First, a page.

The Accord has been signed by many other Australian clothing brands including Just Jeans, Kmart, Big W and in recent months ‘THE ICONIC’ and Mosaic Brands – owner of Katies, Rivers and Millers.
The International Accord, an acclaimed safety agreement created in response to the Rana Plaza disaster, ensures safe workplaces for Bangladeshi garment workers.
Over the last 10 years, The Accord has conducted nearly 56,000 inspections across 2,400 garment factories in Bangladesh and identified 170,000 health and safety issues with 91% of those successfully remediated. The inspections The Accord undertakes, and subsequent safety repairs, are funded by brands which have signed up to it.
Best&Less have 20 factories in Bangladesh which makes up 25% of their global sourcing.
Tamazer Ahmed, Women’s Rights Manager at ActionAid Bangladesh, who supports garment workers to claim their labour rights, says it’s very disappointing Best&Less have not signed The Accord.
“It is very disappointing Best&Less have failed to put the safety of women garment workers ahead of company profit. Brands like Best&Less signing on to the International Accord is a vital step towards ensuring another Rana Plaza never happens,” says Tamazer Ahmed, Women’s Rights and Gender Equity Manager at ActionAid Bangladesh.
“The ready-made garment sector employs over two and a half million women and girls and represents 80% of Bangladesh’s exports yet these workers have historically worked incredibly long hours for little pay in often dangerous conditions.”
“While there have been major changes in fire safety and building safety since the Rana Plaza collapse, and some progress in raising the minimum wage and getting baseline maternity leave we can’t make further progress unless Australian brands like Best&Less get on board.”
Michelle Higelin, ActionAid Australia Executive Director, says Best&Less needs to put the safety of women garment workers before profit.
“Best&Less need to do the right thing and at the very least ensure the women making their products in Bangladesh have the most basic right to return home safely from work each day,” says Michelle Higelin.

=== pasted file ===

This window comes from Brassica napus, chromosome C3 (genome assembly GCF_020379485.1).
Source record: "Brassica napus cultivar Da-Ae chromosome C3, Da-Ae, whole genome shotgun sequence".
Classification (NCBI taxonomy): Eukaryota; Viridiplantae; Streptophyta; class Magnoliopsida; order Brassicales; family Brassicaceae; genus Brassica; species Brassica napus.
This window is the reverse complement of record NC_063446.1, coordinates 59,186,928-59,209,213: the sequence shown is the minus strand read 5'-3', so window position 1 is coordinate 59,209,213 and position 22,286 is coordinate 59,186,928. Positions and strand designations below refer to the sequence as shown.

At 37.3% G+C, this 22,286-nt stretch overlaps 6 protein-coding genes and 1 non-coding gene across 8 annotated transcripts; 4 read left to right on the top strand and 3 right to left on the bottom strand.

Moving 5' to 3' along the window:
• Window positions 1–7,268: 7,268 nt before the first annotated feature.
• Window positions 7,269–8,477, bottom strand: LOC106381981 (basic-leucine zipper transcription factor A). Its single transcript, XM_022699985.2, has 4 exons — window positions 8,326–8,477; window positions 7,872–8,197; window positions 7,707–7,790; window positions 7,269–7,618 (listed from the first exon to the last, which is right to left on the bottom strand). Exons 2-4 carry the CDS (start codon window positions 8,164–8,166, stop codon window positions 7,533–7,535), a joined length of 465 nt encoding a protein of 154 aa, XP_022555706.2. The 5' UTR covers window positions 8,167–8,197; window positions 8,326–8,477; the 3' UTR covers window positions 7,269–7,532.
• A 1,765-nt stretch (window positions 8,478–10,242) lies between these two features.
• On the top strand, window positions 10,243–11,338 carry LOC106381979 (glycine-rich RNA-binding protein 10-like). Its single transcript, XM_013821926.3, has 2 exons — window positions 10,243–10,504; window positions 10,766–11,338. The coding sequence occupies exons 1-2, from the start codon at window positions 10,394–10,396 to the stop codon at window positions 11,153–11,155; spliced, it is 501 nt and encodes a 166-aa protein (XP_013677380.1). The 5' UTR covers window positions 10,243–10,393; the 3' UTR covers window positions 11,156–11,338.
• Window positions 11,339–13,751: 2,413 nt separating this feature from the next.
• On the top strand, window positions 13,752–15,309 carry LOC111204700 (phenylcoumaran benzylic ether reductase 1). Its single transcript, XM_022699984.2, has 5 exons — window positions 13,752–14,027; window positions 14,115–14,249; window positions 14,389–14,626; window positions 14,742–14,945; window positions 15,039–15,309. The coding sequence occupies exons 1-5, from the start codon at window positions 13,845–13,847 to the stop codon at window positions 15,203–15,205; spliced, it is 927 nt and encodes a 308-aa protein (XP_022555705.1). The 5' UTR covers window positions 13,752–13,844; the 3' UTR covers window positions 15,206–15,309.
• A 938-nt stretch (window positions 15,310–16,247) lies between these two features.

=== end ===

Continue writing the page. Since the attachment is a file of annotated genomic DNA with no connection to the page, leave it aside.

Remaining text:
“Best&Less have an ethical and corporate responsibility to financially contribute to safety improvements across factories in their supply chain. By refusing to sign The Accord, Best&Less are out of step with the rest of the industry.”
New research from ActionAid has revealed the continuing challenges faced by survivors of the collapsed Rana Plaza building in Dhaka on the 24 April 2013.The study involving 200 survivors who were injured in the tragedy found:
- More than half (54.5 percent) of survivors are currently unemployed, with their physical health being the key reason for why they aren’t in paid work.
- More than one-third of survivors (36.8 percent) said they struggle with back pain, while a quarter (24.6 percent) said they suffered from headaches.
- Out of the 29 percent who said they were still traumatised from the event, more than half said they lived in fear because of their experience of building collapse.
Mousumi was working on the sixth floor of the Rana Plaza building on the day of the collapse and was badly injured after being trapped under the rubble.
“The horrible memories of those three hours under the rubble still haunt me. I feel the same fear the moment I enter or stand under a building. I constantly wonder if I will ever again have the courage to go to a building for work.”
On the 10th Anniversary of the Rana Plaza building collapse, ActionAid is calling on well-known Australian brand, Best&Less to sign onto the International Accord and put the safety of women garment workers before company profits.